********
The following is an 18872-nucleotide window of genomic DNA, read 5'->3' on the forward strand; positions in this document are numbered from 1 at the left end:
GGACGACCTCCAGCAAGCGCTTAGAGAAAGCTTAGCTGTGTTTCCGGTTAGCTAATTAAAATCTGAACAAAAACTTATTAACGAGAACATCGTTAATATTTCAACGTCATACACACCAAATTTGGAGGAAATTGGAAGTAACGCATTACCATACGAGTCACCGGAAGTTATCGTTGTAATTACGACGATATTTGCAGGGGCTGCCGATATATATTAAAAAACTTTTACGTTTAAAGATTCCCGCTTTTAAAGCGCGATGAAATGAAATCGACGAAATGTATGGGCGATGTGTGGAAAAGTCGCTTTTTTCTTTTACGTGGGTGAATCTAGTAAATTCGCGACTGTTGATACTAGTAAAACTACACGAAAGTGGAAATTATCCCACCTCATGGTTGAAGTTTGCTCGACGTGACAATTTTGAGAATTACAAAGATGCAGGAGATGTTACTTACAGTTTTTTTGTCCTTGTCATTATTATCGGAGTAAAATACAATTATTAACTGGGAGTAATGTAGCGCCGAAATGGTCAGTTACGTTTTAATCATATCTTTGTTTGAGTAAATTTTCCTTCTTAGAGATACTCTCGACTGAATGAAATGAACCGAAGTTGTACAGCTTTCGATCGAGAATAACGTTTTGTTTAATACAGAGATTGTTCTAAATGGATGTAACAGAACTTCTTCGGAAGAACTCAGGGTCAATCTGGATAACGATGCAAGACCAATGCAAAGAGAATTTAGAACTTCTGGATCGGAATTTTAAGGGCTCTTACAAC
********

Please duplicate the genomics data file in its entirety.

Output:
The following is an 18872-nucleotide window of genomic DNA, read 5'->3' on the forward strand; positions in this document are numbered from 1 at the left end:
GGACGACCTCCAGCAAGCGCTTAGAGAAAGCTTAGCTGTGTTTCCGGTTAGCTAATTAAAATCTGAACAAAAACTTATTAACGAGAACATCGTTAATATTTCAACGTCATACACACCAAATTTGGAGGAAATTGGAAGTAACGCATTACCATACGAGTCACCGGAAGTTATCGTTGTAATTACGACGATATTTGCAGGGGCTGCCGATATATATTAAAAAACTTTTACGTTTAAAGATTCCCGCTTTTAAAGCGCGATGAAATGAAATCGACGAAATGTATGGGCGATGTGTGGAAAAGTCGCTTTTTTCTTTTACGTGGGTGAATCTAGTAAATTCGCGACTGTTGATACTAGTAAAACTACACGAAAGTGGAAATTATCCCACCTCATGGTTGAAGTTTGCTCGACGTGACAATTTTGAGAATTACAAAGATGCAGGAGATGTTACTTACAGTTTTTTTGTCCTTGTCATTATTATCGGAGTAAAATACAATTATTAACTGGGAGTAATGTAGCGCCGAAATGGTCAGTTACGTTTTAATCATATCTTTGTTTGAGTAAATTTTCCTTCTTAGAGATACTCTCGACTGAATGAAATGAACCGAAGTTGTACAGCTTTCGATCGAGAATAACGTTTTGTTTAATACAGAGATTGTTCTAAATGGATGTAACAGAACTTCTTCGGAAGAACTCAGGGTCAATCTGGATAACGATGCAAGACCAATGCAAAGAGAATTTAGAACTTCTGGATCGGAATTTTAAGGGCTCTTACAAC